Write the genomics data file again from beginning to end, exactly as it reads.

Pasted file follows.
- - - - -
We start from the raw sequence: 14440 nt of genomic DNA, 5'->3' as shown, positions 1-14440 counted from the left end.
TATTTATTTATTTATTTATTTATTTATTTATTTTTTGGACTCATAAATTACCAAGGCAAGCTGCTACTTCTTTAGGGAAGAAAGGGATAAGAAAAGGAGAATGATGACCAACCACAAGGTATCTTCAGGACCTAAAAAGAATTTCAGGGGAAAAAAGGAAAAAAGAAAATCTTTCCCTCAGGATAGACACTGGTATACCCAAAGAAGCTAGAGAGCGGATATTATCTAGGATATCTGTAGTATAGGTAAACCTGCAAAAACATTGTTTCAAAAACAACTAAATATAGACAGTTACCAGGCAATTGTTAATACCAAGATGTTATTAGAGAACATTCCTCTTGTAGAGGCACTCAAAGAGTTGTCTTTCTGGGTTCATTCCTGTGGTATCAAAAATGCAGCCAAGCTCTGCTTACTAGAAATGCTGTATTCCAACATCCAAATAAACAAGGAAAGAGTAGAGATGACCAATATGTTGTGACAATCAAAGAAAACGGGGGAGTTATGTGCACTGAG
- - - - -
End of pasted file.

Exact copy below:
We start from the raw sequence: 14440 nt of genomic DNA, 5'->3' as shown, positions 1-14440 counted from the left end.
TATTTATTTATTTATTTATTTATTTATTTATTTTTTGGACTCATAAATTACCAAGGCAAGCTGCTACTTCTTTAGGGAAGAAAGGGATAAGAAAAGGAGAATGATGACCAACCACAAGGTATCTTCAGGACCTAAAAAGAATTTCAGGGGAAAAAAGGAAAAAAGAAAATCTTTCCCTCAGGATAGACACTGGTATACCCAAAGAAGCTAGAGAGCGGATATTATCTAGGATATCTGTAGTATAGGTAAACCTGCAAAAACATTGTTTCAAAAACAACTAAATATAGACAGTTACCAGGCAATTGTTAATACCAAGATGTTATTAGAGAACATTCCTCTTGTAGAGGCACTCAAAGAGTTGTCTTTCTGGGTTCATTCCTGTGGTATCAAAAATGCAGCCAAGCTCTGCTTACTAGAAATGCTGTATTCCAACATCCAAATAAACAAGGAAAGAGTAGAGATGACCAATATGTTGTGACAATCAAAGAAAACGGGGGAGTTATGTGCACTGAG